Welcome to Recipe Off-Roading, where the recipe isn’t in charge—you are. In this series of articles, we’re celebrating how cooks take liberties in the kitchen, whether that’s substituting an ingredient, adapting a technique, or doubling the salt (because you’re wild like that). So buckle up and let’s go for a ride.
You can learn a lot about a cookbook author’s life from their recipes. Take two pasta dishes, written by our two co-founders, as an example. You’d find out that Amanda Hesser and her husband "are always working on a pasta dish.” Or that Merrill Stubbs, our other co-founder, grew up eating her dad’s signature dish—made of “a box of Tuna Helper and a bag of frozen peas” and called “Tuna Pea Wiggle.”
But in our series Recipe Off-Roading, I’m less interested in recipes—with their obsessed-over ingredient quantities and carefully worded instructions—and more interested in not-recipes, the meals that get thrown together on a whim, the templates that get repeated and riffed on every week.
So, that’s just what I asked Amanda and Merrill: What do you, two professional recipe developers, cook off-duty? Here’s our conversation (edited and condensed for clarity).
EMMA LAPERRUQUE: How often do you cook new recipes during the week? And how often do you just wing it?
AMANDA HESSER: I do most of my cooking on the weekends. When I'm stressed or not feeling inspired, I like to try out new recipes and follow them to a T, so that I don't have to make decisions—and so, hopefully, the writer teaches me something new and I feel inspired again. When I find a recipe that my family loves, then I'll try to work it into our regular weekly menus and over time, tweaking just happens.
MERRILL STUBBS: I used to be more of a "wing it" cook but lately I've been trying out a lot of new recipes. As my kids have gotten a little older, they're more interested in new things. So I've been branching out and finding inspiration among my many shelves of cookbooks and online.
EL: What's the one recipe you riff on the most at home?
AH: Boosted Jook.
EL: Okay, Amanda, you first. When did you start making jook? And was it this particular recipe that got you hooked?
AH: Yes, this is the jook! I made it shortly after Vvvanessa added it to the site in 2015. Few dishes are more satisfying than a savory rice porridge, so once I got the hang of it, jook soon became a regular go-to, particularly during the school year. My husband probably makes it more often than I do, and in fact, he accidentally created his own off-road version, by once adding horseradish instead of ginger (they're both knobby, he was confused!).
EL: Just have to know: Was the horseradish-instead-of-ginger jook good? It sounds good to me!
AH: Yes, it was very good and we've continued to make it. We jokingly renamed it "Turbo Jook," and the recipe is in our book, A New Way to Dinner.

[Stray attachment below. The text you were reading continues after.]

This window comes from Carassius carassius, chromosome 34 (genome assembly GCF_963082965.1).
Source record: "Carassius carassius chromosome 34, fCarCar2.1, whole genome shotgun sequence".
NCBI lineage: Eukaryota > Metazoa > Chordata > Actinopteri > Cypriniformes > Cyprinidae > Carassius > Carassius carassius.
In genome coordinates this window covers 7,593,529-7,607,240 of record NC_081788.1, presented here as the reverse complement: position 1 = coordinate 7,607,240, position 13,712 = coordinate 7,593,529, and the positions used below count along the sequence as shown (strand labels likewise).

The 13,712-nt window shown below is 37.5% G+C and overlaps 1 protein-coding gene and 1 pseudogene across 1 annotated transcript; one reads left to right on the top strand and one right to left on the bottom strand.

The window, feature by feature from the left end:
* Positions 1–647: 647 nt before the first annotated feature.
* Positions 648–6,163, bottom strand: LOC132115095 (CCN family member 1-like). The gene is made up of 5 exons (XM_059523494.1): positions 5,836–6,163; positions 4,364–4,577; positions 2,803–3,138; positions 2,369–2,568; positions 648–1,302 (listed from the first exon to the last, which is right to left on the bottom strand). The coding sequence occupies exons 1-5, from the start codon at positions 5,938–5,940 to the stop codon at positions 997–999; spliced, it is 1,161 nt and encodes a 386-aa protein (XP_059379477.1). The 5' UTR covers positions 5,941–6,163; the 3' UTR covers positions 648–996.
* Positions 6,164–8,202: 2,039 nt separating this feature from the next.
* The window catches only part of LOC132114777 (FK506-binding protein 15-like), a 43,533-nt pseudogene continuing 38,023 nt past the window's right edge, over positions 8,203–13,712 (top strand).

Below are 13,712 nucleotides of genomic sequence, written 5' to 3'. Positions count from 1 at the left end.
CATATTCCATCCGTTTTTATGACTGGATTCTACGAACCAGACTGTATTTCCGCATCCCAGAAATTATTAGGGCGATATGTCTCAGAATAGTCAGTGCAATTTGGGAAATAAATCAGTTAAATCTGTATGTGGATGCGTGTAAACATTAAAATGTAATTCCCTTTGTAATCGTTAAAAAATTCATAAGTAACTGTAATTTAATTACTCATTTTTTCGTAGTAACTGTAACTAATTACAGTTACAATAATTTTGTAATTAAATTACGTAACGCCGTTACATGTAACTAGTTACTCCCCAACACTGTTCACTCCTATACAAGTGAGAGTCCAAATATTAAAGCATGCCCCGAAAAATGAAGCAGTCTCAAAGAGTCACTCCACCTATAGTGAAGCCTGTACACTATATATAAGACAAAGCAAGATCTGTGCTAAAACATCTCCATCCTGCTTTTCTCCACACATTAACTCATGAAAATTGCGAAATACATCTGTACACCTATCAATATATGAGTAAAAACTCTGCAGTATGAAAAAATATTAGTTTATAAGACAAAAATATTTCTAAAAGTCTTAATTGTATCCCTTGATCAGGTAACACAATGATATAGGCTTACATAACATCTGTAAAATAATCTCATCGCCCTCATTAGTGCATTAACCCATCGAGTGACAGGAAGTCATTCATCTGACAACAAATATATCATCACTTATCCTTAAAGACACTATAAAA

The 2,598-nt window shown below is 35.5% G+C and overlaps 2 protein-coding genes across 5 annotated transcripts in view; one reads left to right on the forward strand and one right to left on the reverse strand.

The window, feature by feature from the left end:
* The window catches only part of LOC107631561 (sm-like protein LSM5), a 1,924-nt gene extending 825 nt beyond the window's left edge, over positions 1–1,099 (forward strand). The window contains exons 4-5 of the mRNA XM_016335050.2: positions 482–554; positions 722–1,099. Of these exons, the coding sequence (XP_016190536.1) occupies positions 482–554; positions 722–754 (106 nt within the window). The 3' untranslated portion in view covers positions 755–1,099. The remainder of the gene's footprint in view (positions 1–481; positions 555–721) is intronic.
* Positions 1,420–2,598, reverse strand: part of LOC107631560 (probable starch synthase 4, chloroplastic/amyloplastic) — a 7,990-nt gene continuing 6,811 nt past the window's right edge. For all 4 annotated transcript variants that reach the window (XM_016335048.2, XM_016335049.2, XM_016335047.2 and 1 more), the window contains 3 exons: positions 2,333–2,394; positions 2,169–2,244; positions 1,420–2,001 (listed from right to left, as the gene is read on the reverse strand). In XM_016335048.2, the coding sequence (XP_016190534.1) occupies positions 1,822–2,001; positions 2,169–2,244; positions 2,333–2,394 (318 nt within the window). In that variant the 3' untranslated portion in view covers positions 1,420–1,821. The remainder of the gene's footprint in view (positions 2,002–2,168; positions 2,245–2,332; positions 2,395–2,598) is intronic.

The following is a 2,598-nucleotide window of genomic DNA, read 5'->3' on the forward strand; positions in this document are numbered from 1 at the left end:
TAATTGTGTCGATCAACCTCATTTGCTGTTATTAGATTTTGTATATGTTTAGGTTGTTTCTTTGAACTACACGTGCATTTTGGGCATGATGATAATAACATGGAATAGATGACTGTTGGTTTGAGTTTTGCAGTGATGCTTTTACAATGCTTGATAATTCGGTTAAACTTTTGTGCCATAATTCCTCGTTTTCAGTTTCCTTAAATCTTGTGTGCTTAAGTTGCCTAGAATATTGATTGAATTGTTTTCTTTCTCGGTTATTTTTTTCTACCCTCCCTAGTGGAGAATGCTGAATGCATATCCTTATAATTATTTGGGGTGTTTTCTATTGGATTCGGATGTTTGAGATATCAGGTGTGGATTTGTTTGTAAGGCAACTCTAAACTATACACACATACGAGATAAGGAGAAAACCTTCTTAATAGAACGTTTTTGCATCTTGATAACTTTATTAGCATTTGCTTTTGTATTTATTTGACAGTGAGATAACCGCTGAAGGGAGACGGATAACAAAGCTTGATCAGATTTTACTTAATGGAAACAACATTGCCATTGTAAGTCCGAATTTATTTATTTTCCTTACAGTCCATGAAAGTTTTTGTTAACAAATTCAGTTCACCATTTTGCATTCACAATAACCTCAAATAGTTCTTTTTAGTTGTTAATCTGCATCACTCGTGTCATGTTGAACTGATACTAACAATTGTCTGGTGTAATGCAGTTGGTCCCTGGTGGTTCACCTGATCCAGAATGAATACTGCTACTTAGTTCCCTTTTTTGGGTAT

EL: What are some of the ways you love to riff on jook? Any variations in particular that you keep coming back to?
AH: We riff on both the base and the toppings. It's a lot like oatmeal in that as long as you get the texture of the porridge right, then the world of toppings is yours. With the rice base, we've tried all manner of rice—jade pearl, basmati, jasmine, you name it. The base calls for pork bones, too, but these aren't always easy to find, so we've also used pork shoulder, pork chops, and my latest is pork spareribs. You roast the ribs on a baking sheet for 30 minutes or so, then add them to the rice and water.
The toppings are whatever we have around—usually cilantro; mint; greens like arugula, pea shoots or baby kale; pickled red onion; roasted sausage; shrimp; shredded chicken; fish sauce; Cholula; soy sauce; roasted nuts; and scallions. I could go on, but I think you get the idea. You want a mix of herbal, crunchy, salty, rich.
EL: Merrill, your turn. Let’s talk about baked pasta. When did you first make this recipe?
MS: I went to college in Providence, where Al Forno—along with its legendary baked pastas and grilled pizza—has been an institution since the ’80s. I first made this recipe about 15 years ago, I think, feeling nostalgic for those special occasion visits to the restaurant during my college days. I don't remember if I introduced the recipe to Kristen or if she already knew about it, but I definitely remember a conversation—probably while she was testing it for Genius Recipes—in which we both agreed that no other baked pasta either of us had ever made had even come close to this one.
EL: What are some of the ways you’ve varied it over the years?
MS: A family favorite is this variation, which is more tomatoey and less creamy, with the addition of sausage and onion. And there's this adaptation, inspired by a pasta they serve at Al Forno during the fall and winter, that omits tomato altogether in favor of roasted pumpkin and pancetta (it just occurred to me that the next time I make this, I might try swapping in fresh sage leaves for the thyme). In the spring, I like to swap out the tomatoes for sauteed asparagus and lemon zest.
EL: This last question is for both of you. What’s your best piece of advice for recipe off-roaders who want to get more creative (and have more fun!) in the kitchen?
AH: Be willing to fail and you'll never be disappointed.
MS: Pick just one or two elements to play with the first time you tinker with a recipe. If you alter too many variables it's harder to pin down what works and what doesn't. You can always make more tweaks the next time!
A New Way to Dinner, co-authored by Food52's founders Amanda Hesser and Merrill Stubbs, is an indispensable playbook for stress-free meal-planning (hint: cook foundational dishes on the weekend and mix and match ‘em through the week).Order now